Sure, some of the passages may describe upper-division science topics, but the context they give you will be sufficient for you to deduce the answer/s. So, relax and make sure you split your time equally between content learning / memorizing and Critical Analysis and Reasoning Skills (CARS) practice.
(And if you want to DOUBLE your knowledge retention of crucial MCAT science content, lean on Brainscape’s certified MCAT flashcards, which take the guesswork out of studying.)
MCAT Myths: Since CARS is a reading section, I’ll devote more time to learning science content
Here’s a fun fact: Humanities majors tend to outperform biological science majors on every part of the MCAT. And do you know why? Because the humanities subjects teach students how to read, comprehend, discuss, and dissect written work.
This tells us that the CARS section of the MCAT is a crucial component that makes up a huge portion of your test score. Medical school admissions officers view these skills as a measure of a student’s ability to learn and communicate, which is just as important as being knowledgeable in the foundational sciences.
So, say it with me now: there is only one way to outsmart the MCAT and that’s to become a CARS section assassin.
MCAT Myths: It’s all comes down to test day
It does, in a way. But then again, it doesn’t. You see, while your MCAT score is decided by your performance on test day … that performance is decided by (1) the work you put in and (2) the lifestyle choices you make leading up to that day.
The work you put in
You can study your butt off and practice questions every day. But nothing will prepare you for the marathon that is the MCAT quite like sitting down to a full-length practice exam under real test conditions. In fact, you should do several full-length practice exams throughout your prep so that you know how it feels to sit and take an exam for close to 8 hours.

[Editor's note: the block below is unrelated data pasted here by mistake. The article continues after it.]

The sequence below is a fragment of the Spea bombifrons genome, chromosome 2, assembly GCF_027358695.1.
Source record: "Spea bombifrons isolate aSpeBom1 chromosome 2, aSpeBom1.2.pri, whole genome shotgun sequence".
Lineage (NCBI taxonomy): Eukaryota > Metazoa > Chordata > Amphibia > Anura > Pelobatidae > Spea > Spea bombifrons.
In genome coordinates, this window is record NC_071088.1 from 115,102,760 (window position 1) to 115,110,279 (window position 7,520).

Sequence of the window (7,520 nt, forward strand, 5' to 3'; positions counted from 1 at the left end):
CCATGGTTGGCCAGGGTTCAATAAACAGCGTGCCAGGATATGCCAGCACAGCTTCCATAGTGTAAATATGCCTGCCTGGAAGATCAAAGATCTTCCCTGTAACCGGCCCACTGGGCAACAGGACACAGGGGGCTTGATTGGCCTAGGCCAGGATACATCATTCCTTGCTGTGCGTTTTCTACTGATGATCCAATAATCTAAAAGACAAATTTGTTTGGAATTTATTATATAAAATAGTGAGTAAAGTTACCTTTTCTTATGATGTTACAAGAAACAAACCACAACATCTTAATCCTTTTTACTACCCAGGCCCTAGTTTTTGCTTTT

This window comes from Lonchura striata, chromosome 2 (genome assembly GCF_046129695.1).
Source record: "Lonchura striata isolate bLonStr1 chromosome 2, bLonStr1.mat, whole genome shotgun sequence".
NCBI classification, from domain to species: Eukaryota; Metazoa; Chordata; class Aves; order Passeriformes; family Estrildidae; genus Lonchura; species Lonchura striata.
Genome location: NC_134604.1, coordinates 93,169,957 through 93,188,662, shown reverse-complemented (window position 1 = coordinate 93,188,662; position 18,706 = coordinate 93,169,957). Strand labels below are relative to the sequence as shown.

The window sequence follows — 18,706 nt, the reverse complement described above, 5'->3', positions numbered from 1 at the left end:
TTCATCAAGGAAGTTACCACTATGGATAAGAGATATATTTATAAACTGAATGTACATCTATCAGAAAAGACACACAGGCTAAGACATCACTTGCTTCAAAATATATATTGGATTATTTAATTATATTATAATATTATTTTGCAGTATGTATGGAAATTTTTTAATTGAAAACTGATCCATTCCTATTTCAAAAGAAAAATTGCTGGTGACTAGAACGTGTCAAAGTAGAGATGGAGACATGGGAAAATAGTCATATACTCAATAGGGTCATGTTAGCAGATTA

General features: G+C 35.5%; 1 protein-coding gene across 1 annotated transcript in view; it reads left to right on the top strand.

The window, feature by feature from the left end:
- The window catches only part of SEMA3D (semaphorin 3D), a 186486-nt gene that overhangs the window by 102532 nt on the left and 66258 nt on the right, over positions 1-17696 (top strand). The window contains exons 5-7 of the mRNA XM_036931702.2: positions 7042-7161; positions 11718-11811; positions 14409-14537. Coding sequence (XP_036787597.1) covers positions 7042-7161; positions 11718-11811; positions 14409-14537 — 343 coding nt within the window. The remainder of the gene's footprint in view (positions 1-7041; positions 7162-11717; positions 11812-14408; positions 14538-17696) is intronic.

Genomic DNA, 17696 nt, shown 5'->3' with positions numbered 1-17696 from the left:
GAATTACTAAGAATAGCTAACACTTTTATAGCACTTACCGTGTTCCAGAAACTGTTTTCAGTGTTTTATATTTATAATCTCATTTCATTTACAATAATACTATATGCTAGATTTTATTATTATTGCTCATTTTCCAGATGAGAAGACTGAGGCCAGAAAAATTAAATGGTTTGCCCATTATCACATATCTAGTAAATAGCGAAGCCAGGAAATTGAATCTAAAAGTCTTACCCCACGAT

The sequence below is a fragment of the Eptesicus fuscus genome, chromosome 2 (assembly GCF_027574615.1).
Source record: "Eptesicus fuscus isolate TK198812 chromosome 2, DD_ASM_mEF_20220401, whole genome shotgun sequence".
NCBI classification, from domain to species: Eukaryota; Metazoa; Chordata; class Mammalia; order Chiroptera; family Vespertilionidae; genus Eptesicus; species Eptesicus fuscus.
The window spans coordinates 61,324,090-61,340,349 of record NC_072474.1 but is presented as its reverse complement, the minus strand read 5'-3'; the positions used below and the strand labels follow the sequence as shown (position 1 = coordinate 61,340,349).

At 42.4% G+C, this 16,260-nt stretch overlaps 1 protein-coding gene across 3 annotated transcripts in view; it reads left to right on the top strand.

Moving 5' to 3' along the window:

The lifestyle choices you make
You should be taking very good care of your body and mind throughout this stressful time. Proper nutrition, sleep, hydration, exercise, and stress-management strategies are all incredibly important; they all lend themselves to helping you perform well on exam day. And they are not a one-day deal. They’re a consistent, day-in, day-out deal.
A final facet to the MCAT myth that everything comes down to test day are the logistical preparations you should consider. For starters, you should definitely drive to the examination venue at the time and on the particular weekday, you plan to take the MCAT so that you know the route, traffic patterns, and where to find parking, etc.
And then if you’re a night owl, don’t book your test for first thing in the morning! Or, if the test time is fixed, make sure you get your sleeping patterns sorted out several weeks before. In other words, start going to bed early and getting up early. You don’t want your exam performance to be affected by something as silly as feeling sleepy because you’re accustomed to sleeping late.
So, you see? It’s not only about test day; it’s about the practice you put in; your general health and wellness; and the preparations you make ahead of test day.
(Read ‘Taking the day off during MCAT prep: good or bad?’ to learn how to treat yo’self right during your MCAT prep.)
MCAT Myths: Wait until you know enough to start practicing
I can’t emphasize this enough: MCAT practice is an integral part of your preparation, which you should be doing as early on as possible.
Practicing questions, passages, and full-length exams will reveal to you what the MCAT looks like and what to expect from it, which will help you study more efficiently. And it’s through this essential work that you’ll come to appreciate how the MCAT tests “the bigger picture” rather than the nitty-gritty details.
Also, if you wait until you feel 100% prepared, you’ll simply never get your practice off the ground. Or you’ll end up like poor Steve here in the above picture. So, dig in from day one and you’ll be a lean, mean MCAT annihilation machine by the time the exam rolls around.
A final note on MCAT myths
This fairly lengthy discourse on misconceptions about the MCAT doesn’t even begin to cover all the hogwash out there. Moreover, new myths get cooked up all the time, like these ones:
- You need to study for a year to do well on the MCAT. No, you don’t, you should aim for 200 to 300 hours of MCAT study time.
- Your score depends on the performance of the students you take the exam with. It doesn’t, the MCAT is a standardized test.
So, here’s our take-home message. Always go to the source for your information (that would be the AAMC, the official test-makers) and don’t get distracted by other people’s guesswork, gossip, and fear-mongering.
You’ve got what it takes to do well, so study hard, get in plenty of practice, look after yourself, and you’ll rise to the challenge of the MCAT!